A criminal statute of limitations is a law which forbids prosecutors from charging someone with a crime that was committed more than a specified number of years ago. The general purpose of these laws is to ensure that convictions occur only upon evidence that has not deteriorated with time. After the period of the statute has run, the accused is essentially free, although there are no time limits for murder charges.
Each states establishes its own criminal statute of limitations, usually with different limits for different kinds of crimes on the basis of their general classification as either felonies or misdemeanors. The time limit starts to run on the date the offense was committed, not from the time the crime was discovered or the accused was identified.
How the Accused Can Benefit From the Statute of Limitations
Again, if the time limit runs out, the prosecutor can't charge the accused with the crime. But how does that work exactly?
Statutes of limitation generally require an accused person to be:
- In the state where the crime was committed;
- Gainfully employed; and
- Visible (not living in hiding or under an assumed identity)
Why? Because it implies the person remained "catchable." If the authorities fail to discover the accused living in the open within a specified amount of time, society has determined that at that point the accused should be able to live free from the possibility of prosecution.
This notion may have born out of a sense of mercy more than pragmatics. If the accused is a fugitive -- living out of the state in which the crime was committed or otherwise living in hiding -- this tolls, or suspends, the statute. (Once the accused reenters the state the statute resumes running). However, if the accused were living an open, public, so-called "reformed" life, after a reasonable period of time he is allowed to be free from capture.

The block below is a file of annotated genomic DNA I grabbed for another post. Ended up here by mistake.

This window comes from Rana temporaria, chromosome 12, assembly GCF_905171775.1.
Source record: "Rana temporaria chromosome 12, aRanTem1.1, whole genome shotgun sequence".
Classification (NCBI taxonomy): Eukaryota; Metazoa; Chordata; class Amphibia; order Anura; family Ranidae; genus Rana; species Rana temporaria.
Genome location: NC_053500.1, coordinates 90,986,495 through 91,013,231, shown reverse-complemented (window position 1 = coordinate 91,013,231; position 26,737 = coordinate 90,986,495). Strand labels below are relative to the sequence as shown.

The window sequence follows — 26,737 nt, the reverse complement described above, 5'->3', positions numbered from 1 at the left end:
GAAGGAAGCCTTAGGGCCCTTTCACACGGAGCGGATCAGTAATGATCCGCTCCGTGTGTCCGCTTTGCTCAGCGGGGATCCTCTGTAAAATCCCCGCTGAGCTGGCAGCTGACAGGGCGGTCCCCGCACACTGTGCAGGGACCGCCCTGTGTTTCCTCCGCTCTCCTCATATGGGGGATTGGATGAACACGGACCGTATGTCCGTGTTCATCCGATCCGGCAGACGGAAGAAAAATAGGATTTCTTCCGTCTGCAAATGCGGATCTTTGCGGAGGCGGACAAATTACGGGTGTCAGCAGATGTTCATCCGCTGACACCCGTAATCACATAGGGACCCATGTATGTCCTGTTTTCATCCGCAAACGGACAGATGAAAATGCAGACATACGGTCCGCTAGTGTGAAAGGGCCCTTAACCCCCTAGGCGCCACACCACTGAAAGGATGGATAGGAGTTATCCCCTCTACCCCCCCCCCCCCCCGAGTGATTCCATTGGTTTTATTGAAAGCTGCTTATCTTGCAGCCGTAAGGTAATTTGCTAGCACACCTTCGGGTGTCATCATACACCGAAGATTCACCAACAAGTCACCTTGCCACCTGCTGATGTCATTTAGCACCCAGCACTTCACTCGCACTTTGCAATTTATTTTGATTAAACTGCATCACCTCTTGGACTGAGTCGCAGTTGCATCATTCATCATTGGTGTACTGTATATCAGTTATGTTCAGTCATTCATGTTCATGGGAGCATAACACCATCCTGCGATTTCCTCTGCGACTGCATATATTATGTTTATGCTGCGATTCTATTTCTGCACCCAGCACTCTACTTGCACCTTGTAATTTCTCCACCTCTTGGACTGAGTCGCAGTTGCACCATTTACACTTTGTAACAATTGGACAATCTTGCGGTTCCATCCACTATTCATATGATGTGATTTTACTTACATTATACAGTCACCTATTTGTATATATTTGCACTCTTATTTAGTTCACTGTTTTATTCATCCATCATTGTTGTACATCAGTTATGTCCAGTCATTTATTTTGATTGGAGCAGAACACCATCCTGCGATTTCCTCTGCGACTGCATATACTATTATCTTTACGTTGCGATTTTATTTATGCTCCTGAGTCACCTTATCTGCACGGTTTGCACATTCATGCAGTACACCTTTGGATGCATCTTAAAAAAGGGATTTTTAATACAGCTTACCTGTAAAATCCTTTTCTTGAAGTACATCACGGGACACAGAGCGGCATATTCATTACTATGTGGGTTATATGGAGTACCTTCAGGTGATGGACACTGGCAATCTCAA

Crimes Without a Time Limit
Not all crimes are governed by statutes of limitation. For example, murder has none. Additionally, sex offenses with minors, crimes of violence, kidnapping, arson, and forgery have no statutes of limitation in a number of states. In Arizona and California, crimes involving public money or public records have no statutes of limitation.
Criminal Statute of Limitations and Federal Crimes
Remember, statutes of limitations are divided into federal and state categories. Federal statutes are only applicable to federal crimes, typically those which take place on federal property or otherwise fall under federal jurisdiction. For example, mail fraud and burglarizing or vandalizing a federally owned property can be considered a federal crime. Likewise, committing a crime in a national park would fall under federal jurisdiction.
A Final Word
State criminal statute of limitation laws are constantly changing -- contact a criminal defense attorney in your area or conduct your own legal research to verify the state law(s) you are researching.
Research the Law:
District of Columbia Criminal Statute of Limitations Laws: Related Resources
Get Immediate Help From a Criminal Defense Attorney
The state cannot just prosecute you at any time; the statute of limitation laws exists to prevent that from happening. If you are confused by how this works, and need to know how it relates to your case, then you should talk to an experienced attorney right away. Begin the process by getting in touch with an experienced criminal defense attorney in your state. Then you can understand the best way to proceed with your case.